Those athletic directors that just hired a polished 38-year-old CEO type for a head coach, they've got it all wrong.
They should have MetaMuciled up.
Old dudes are running college football -- call it the NCAARP.
Current coaches ages 58 and up piled up the most wins by a large, large margin against other demographics among the six BCS automatic qualifying conferences, Notre Dame and BYU.
Nick Saban, Les Miles, Steve Spurrier, David Cutcliffe and Art Briles are among the leaders of this impressive 13-person group. And, oh yeah, Mark Dantonio turns 58 in March. He'll be welcomed with a bottle of Chateau Lafite, 1787 in this fine-wine era of coaching. Only one coach from the 13, SMU's June Jones (5-7), posted a losing record last year. This list doesn't include Texas' Mack Brown, who resigned after an 8-5 campaign.
The secret? Reading.
“I read in a health magazine your ability to function in life is based completely in mental and physical fitness and not on your age,” Spurrier, 68, told me Thursday while on the recruiting trail. “There are some old people at 58, there are some young people at 80.”
9.38 -- Average number of wins this season for the 13 oldest coaches at the BCS level.
Five of those coaches -- George O'Leary (67), Saban (62), Gary Pinkel (61), Briles (58) and Spurrier -- recorded 11 wins or more.
Extract 60-year-olds Jones and Oregon State's Mike Riley (7-6) and the group averages an even 10 wins. Ten!
As long as energy levels are up, older coaches can use their wisdom to win Fiesta Bowls.
“I've seen everything,” said O'Leary, who just had the best season of his career culminated by a 52-42 win over Briles in the Fiesta. “I still get to the office at the same time every day, still leave with all the coaches together in the evening. Not much has changed.”
As for the rest of the crew, Kansas State's Bill Snyder (74), Virginia Tech's Frank Beamer (67) and Iowa's Kirk Ferentz (58) won eight games apiece. Cutcliffe (59) had a banner year at Duke with 10 wins and an ACC Coastal Division crown. Tommy Tuberville (59) won nine games in his Cincinnati debut.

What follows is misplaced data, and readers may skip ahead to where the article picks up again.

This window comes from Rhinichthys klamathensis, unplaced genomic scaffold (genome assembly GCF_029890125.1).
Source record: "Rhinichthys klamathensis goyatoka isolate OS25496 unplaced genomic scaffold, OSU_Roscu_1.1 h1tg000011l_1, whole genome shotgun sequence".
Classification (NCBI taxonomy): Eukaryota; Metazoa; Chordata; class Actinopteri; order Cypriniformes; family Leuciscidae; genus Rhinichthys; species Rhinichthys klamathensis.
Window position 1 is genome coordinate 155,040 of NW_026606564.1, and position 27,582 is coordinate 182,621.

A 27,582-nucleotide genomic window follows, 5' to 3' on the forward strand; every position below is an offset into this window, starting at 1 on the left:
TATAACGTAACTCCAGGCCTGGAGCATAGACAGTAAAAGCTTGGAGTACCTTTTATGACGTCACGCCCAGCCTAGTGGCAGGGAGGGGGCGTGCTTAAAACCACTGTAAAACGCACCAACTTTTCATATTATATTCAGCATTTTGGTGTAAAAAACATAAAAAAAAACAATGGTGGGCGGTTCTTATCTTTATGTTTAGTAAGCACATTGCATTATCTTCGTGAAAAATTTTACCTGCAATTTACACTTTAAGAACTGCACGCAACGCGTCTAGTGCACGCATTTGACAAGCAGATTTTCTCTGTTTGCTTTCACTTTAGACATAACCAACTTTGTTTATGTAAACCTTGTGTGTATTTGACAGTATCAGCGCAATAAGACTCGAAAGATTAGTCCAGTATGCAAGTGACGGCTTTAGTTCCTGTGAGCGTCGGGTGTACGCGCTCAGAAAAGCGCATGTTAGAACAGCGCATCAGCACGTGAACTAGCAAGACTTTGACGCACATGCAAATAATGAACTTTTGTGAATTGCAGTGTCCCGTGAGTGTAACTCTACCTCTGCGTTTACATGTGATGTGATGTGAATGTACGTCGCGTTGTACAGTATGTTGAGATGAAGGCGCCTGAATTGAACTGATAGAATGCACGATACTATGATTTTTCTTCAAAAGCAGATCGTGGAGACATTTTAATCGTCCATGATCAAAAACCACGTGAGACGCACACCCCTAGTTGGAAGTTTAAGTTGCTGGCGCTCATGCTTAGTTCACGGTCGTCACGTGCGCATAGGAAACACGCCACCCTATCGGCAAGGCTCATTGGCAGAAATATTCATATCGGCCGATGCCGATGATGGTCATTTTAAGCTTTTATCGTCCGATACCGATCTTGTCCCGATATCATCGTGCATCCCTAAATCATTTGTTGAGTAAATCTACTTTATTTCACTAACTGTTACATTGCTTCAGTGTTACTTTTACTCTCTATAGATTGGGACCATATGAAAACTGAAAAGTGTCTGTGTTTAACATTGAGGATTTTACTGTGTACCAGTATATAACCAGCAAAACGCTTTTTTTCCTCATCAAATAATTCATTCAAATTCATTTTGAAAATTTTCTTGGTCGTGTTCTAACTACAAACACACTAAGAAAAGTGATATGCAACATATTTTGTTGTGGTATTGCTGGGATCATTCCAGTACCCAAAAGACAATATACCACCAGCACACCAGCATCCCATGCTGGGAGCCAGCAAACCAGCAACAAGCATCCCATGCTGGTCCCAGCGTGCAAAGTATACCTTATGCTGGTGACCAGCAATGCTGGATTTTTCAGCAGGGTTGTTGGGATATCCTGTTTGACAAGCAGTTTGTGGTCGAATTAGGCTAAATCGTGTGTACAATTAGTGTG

Now let's check the win totals for the other age classes in the BCS realm. Most are accounted for but the official BCS count will be off by a few because of the offseason coaching changes.
7.4 -- Average number of wins this season for the 32 coaches in the 40-to-49-year-old age group.
For older coaches, the leash is probably shorter if they struggle. But that's not a problem because they are winning.
“Usually you don't last that long if you're not winning a lot of games,” Spurrier said.
FSU coach Jimbo Fisher (48) and Auburn coach Gus Malzahn (48) repped the 40s admirably. They'll be guest speakers at the next middle age meeting.
7.05 -- Average number of wins this season for the 21 coaches in the 50-to-57-year-old age bracket.
No coach in this group had more wins than Dantonio – who joins the 58 Club in two months. .
Then again, so does Kansas' Charlie Weis, who went 3-9 last year.
A lot of coaches in this group have a youthful energy as they embrace the 50s, such as Oklahoma's Bob Stoops (53), Jim Mora (52) and RichRod (50).
4.66 – Average number of wins this season for the six coaches under age 40 in a BCS conference.
This list is less comprehensive but still noteworthy. The American Athletic Conference is a diverse group, with three coaches older than 58 and three under 40 -- Memphis' Justin Fuente (37), Temple's Matt Rhule (38) and USF's Willie Taggart (37).
Catch 39-year-old Pat Fitzgerald on another year and this average is higher, but his Northwestern Wildcats finished 5-7 this year.
Rounding out the list are two coaches brimming with promise -- Texas Tech's Kliff Kingsbury (34) and USC's Steve Sarkisian (39).
The younger coaches can out-recruit the older dudes, right? Not exactly. Consider …
5 -- The number of 58-and-up coaches with a top-25 recruiting class in the current 247 Sports rankings.
Holding down the first and third spots are Saban and Miles, while Spurrier, Briles and Beamer have the back end covered.
What helps these coaches is a formula, not necessarily an outgrind-the-other-coaches mentality. Eight of these coaches have at least nine seasons at their current school.
After all, Spurrier says, recruiting is easier now. Players commit early. He doesn't need to spend every hour of daylight in a local high school to post three straight 11-win seasons and a contract extension worth $4 million per year.
“Basically we visit the ones that committed, you go see a few juniors, you go in and say, ‘Hey, how you're doing?' and that's all you can do anyway,” Spurrier said.
Say hey to wins and birthdays.